As the population grows older, legislature’s Committee on Aging gains new stature
State Sen. Edith G. Prague took her accustomed place as co-chairman of the General Assembly’s panel on aging Tuesday, with one important difference: It is now a full-fledged legislative standing committee.
“We’ve been waiting a while to become a regular committee,” a grinning Prague said at a news conference afterwards.
The change means that the Committee on Aging can send bills directly to the House or Senate floor. As a select committee for more than a dozen years, it had been required to refer bills to other committees, which would then determine whether they moved forward.
“We lost some bills,” Prague, D-Columbia, said. “It didn’t get on their agenda. But now we are a regular standing committee and we’ll be able to develop policy legislation and get it out there for a vote.”
State Senate President Pro Tem Donald E. Williams Jr., D-Brooklyn, said the move is important as the state’s population ages.
“We’re ninth in the country in terms of the population over 65 here in Connecticut compared to other states, and the implications for not only the well-being of our senior population but also the budget for the state of Connecticut and the services that we provide to the seniors has never been more important than it is right now,” he said during a press conference to trumpet the change.
Prague, a longtime advocate for the elderly, called the committee “the focal point” for developing policy for that population. The state has a commission on aging, but it is an advocacy group, she said.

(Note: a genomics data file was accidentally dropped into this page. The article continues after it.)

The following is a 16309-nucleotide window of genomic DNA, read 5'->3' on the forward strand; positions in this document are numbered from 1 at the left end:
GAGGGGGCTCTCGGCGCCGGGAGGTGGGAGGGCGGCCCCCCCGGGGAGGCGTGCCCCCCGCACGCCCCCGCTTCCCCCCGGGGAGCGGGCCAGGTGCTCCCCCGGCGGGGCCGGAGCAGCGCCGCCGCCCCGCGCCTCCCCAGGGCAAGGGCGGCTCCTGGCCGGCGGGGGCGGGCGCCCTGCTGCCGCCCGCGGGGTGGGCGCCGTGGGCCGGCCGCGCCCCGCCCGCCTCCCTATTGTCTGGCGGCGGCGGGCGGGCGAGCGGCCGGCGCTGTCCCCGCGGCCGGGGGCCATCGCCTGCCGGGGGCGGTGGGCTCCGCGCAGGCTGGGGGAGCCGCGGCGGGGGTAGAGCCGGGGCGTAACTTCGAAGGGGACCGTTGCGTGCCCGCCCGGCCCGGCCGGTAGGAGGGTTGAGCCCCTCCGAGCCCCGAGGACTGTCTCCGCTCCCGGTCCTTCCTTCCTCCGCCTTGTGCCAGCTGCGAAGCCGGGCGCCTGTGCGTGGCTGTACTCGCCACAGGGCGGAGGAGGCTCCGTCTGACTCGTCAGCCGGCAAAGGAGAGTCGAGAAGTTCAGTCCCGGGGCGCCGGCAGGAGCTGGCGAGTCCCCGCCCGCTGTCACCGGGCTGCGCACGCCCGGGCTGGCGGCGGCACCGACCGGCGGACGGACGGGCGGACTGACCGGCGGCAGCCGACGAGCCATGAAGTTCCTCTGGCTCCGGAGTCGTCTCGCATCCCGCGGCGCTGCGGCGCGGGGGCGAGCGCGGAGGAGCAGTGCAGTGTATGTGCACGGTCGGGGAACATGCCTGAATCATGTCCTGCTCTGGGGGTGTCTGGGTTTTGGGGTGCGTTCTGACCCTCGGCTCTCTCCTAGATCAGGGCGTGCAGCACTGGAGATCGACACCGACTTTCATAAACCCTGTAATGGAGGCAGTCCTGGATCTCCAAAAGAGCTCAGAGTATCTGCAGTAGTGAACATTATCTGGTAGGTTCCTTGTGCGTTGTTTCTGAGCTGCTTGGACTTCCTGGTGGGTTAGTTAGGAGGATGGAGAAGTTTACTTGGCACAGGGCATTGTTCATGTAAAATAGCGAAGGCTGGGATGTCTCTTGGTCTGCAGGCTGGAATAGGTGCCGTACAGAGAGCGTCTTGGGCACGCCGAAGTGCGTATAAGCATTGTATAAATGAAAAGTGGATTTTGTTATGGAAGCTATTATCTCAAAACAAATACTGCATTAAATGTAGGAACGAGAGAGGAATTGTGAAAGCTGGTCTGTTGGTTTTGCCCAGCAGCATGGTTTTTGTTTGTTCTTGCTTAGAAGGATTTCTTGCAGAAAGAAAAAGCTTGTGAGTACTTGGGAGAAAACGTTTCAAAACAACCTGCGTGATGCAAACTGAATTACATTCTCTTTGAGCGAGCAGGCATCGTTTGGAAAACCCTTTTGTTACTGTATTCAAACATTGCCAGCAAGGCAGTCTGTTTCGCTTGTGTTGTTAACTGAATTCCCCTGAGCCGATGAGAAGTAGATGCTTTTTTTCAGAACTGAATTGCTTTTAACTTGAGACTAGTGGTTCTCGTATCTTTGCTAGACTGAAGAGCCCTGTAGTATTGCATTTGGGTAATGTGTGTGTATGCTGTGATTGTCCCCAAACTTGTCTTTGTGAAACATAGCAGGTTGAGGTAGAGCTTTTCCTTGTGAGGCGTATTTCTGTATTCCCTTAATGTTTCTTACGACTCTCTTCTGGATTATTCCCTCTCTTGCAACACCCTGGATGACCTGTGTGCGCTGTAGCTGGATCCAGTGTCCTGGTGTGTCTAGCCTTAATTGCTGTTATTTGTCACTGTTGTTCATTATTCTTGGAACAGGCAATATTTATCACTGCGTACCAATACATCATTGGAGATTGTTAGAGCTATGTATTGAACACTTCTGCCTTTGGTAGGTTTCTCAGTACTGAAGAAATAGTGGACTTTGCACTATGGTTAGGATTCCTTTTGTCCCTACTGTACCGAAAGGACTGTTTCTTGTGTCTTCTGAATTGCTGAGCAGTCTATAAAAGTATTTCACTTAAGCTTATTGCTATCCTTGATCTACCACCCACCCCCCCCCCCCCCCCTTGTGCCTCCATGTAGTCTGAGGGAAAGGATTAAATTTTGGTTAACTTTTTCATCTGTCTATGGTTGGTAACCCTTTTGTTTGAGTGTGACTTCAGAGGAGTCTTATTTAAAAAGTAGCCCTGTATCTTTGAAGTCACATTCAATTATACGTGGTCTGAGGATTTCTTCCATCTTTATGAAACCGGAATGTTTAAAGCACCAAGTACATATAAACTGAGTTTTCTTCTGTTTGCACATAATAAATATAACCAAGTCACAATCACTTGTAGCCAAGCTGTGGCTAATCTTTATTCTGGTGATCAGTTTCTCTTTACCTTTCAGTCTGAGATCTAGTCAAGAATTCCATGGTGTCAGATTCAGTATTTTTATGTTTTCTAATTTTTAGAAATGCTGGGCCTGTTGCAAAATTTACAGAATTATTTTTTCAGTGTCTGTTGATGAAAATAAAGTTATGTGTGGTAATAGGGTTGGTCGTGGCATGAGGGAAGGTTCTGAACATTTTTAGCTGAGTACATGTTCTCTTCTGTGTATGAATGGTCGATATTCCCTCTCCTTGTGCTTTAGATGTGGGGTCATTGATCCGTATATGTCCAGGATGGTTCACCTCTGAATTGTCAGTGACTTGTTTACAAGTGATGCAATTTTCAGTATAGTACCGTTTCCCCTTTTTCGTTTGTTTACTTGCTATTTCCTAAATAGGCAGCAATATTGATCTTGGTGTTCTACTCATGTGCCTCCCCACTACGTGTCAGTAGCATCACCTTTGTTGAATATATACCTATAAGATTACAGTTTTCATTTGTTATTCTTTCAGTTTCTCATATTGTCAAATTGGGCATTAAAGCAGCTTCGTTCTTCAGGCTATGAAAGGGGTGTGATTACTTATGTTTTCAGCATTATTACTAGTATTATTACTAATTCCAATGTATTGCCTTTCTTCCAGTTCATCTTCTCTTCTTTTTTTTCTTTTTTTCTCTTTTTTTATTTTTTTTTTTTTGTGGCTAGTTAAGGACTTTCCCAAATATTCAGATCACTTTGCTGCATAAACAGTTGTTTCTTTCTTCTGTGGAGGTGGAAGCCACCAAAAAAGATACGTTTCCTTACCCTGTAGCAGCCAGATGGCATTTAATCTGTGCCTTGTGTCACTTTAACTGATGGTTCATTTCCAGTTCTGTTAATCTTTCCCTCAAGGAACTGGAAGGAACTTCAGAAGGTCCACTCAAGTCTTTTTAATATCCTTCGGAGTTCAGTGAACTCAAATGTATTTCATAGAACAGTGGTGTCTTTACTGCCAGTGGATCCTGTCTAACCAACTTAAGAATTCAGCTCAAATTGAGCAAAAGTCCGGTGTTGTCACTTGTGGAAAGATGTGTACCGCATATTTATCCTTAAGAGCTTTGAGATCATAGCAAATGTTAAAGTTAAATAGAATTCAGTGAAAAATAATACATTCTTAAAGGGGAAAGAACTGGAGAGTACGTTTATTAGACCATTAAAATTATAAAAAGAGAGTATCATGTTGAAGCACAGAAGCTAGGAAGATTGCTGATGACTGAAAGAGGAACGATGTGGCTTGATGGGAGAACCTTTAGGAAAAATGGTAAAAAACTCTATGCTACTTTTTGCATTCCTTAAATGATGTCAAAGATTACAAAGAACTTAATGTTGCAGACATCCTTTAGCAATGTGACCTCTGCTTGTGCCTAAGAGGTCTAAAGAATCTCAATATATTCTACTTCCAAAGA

“You know, at one time, we had a Department on Aging,” she said. “And we don’t.”
It’s a history Prague knows well. She served briefly as Commissioner on Aging before being dismissed by then-Gov. Lowell P. Weicker Jr. in 1992. They had clashed over proposed budget cuts that Prague said would hurt the elderly.
Weicker later eliminated the department. But Prague, now 85, is still around, an outspoken advocate for safety net programs and other progressive causes. She was elected to her ninth term in the state Senate in November, narrowly defeating Republican Sean Sullivan with help from votes cast for her on the Working Families Party line.
The committee’s agenda this year includes efforts to expand home care programs to help seniors stay out of nursing homes, something supporters say could bring the state significant savings.
Prague introduced a bill that would require nursing homes to provide air conditioning in residents’ rooms. A heat wave last summer drew attention to the lack of air conditioning in some facilities and prompted complaints from residents’ families.
“If you’re going to be in the business of taking care of frail elderly people, you better take care of them right so that they’re not suffering,” Prague said.
According to a survey by the Department of Public Health, most nursing homes already have air conditioning throughout their buildings or in patient rooms. Many of those that do not said it would be too expensive to install it, and some said their electrical systems were not capable or that the facility designs prevented air conditioners from being used.
The Connecticut Association of Health Care Facilities, which represents nursing homes, supports the concept behind the bill, although Executive Vice President Matthew V. Barrett said there are questions about details and costs.
“For some homes, there may be substantial costs that are today not reimbursed by the state and should be while nursing homes remain in a period of financial distress,” Barrett said.
Another bill calls for enhancing background checks for people working for homemaker-companion agencies and home health agencies.
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